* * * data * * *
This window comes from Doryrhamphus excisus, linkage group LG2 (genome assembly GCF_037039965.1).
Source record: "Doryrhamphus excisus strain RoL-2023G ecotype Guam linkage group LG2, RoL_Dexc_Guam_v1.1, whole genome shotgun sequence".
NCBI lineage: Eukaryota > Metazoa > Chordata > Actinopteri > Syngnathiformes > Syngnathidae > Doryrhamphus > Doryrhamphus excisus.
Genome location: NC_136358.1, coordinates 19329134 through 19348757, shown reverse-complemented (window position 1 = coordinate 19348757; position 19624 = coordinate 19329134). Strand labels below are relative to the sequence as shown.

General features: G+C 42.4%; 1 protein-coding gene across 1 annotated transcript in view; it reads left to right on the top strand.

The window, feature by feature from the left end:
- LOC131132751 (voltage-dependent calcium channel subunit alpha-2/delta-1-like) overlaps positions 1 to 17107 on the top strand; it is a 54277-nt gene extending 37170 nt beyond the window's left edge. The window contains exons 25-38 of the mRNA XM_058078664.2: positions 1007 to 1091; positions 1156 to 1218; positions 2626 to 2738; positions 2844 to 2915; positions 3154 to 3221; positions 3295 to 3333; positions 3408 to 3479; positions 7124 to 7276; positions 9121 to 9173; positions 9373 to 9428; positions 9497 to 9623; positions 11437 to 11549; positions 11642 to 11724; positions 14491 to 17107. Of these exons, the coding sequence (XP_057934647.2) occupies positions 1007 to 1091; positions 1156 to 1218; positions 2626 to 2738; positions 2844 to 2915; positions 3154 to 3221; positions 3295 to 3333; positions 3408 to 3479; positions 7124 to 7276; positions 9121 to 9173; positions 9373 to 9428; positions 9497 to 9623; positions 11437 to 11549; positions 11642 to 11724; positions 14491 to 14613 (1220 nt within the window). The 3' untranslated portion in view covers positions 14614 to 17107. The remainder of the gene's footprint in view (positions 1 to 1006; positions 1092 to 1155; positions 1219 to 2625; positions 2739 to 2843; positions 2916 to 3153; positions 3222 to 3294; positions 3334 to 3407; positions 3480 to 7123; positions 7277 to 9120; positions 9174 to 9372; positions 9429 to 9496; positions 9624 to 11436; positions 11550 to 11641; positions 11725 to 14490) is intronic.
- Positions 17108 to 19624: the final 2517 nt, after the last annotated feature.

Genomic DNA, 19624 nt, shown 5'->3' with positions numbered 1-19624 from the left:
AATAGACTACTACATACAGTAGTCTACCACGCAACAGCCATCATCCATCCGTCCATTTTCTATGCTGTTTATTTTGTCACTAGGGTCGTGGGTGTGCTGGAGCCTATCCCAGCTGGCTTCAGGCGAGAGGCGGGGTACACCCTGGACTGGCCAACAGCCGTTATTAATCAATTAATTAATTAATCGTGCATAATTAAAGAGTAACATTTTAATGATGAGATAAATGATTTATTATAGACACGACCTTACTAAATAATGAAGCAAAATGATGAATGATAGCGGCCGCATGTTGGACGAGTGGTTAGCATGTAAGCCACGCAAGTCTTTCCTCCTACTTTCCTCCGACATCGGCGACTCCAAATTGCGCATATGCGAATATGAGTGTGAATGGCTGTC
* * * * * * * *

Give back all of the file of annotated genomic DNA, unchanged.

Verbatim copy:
This window comes from Doryrhamphus excisus, linkage group LG2 (genome assembly GCF_037039965.1).
Source record: "Doryrhamphus excisus strain RoL-2023G ecotype Guam linkage group LG2, RoL_Dexc_Guam_v1.1, whole genome shotgun sequence".
NCBI lineage: Eukaryota > Metazoa > Chordata > Actinopteri > Syngnathiformes > Syngnathidae > Doryrhamphus > Doryrhamphus excisus.
Genome location: NC_136358.1, coordinates 19329134 through 19348757, shown reverse-complemented (window position 1 = coordinate 19348757; position 19624 = coordinate 19329134). Strand labels below are relative to the sequence as shown.

General features: G+C 42.4%; 1 protein-coding gene across 1 annotated transcript in view; it reads left to right on the top strand.

The window, feature by feature from the left end:
- LOC131132751 (voltage-dependent calcium channel subunit alpha-2/delta-1-like) overlaps positions 1 to 17107 on the top strand; it is a 54277-nt gene extending 37170 nt beyond the window's left edge. The window contains exons 25-38 of the mRNA XM_058078664.2: positions 1007 to 1091; positions 1156 to 1218; positions 2626 to 2738; positions 2844 to 2915; positions 3154 to 3221; positions 3295 to 3333; positions 3408 to 3479; positions 7124 to 7276; positions 9121 to 9173; positions 9373 to 9428; positions 9497 to 9623; positions 11437 to 11549; positions 11642 to 11724; positions 14491 to 17107. Of these exons, the coding sequence (XP_057934647.2) occupies positions 1007 to 1091; positions 1156 to 1218; positions 2626 to 2738; positions 2844 to 2915; positions 3154 to 3221; positions 3295 to 3333; positions 3408 to 3479; positions 7124 to 7276; positions 9121 to 9173; positions 9373 to 9428; positions 9497 to 9623; positions 11437 to 11549; positions 11642 to 11724; positions 14491 to 14613 (1220 nt within the window). The 3' untranslated portion in view covers positions 14614 to 17107. The remainder of the gene's footprint in view (positions 1 to 1006; positions 1092 to 1155; positions 1219 to 2625; positions 2739 to 2843; positions 2916 to 3153; positions 3222 to 3294; positions 3334 to 3407; positions 3480 to 7123; positions 7277 to 9120; positions 9174 to 9372; positions 9429 to 9496; positions 9624 to 11436; positions 11550 to 11641; positions 11725 to 14490) is intronic.
- Positions 17108 to 19624: the final 2517 nt, after the last annotated feature.

Genomic DNA, 19624 nt, shown 5'->3' with positions numbered 1-19624 from the left:
AATAGACTACTACATACAGTAGTCTACCACGCAACAGCCATCATCCATCCGTCCATTTTCTATGCTGTTTATTTTGTCACTAGGGTCGTGGGTGTGCTGGAGCCTATCCCAGCTGGCTTCAGGCGAGAGGCGGGGTACACCCTGGACTGGCCAACAGCCGTTATTAATCAATTAATTAATTAATCGTGCATAATTAAAGAGTAACATTTTAATGATGAGATAAATGATTTATTATAGACACGACCTTACTAAATAATGAAGCAAAATGATGAATGATAGCGGCCGCATGTTGGACGAGTGGTTAGCATGTAAGCCACGCAAGTCTTTCCTCCTACTTTCCTCCGACATCGGCGACTCCAAATTGCGCATATGCGAATATGAGTGTGAATGGCTGTC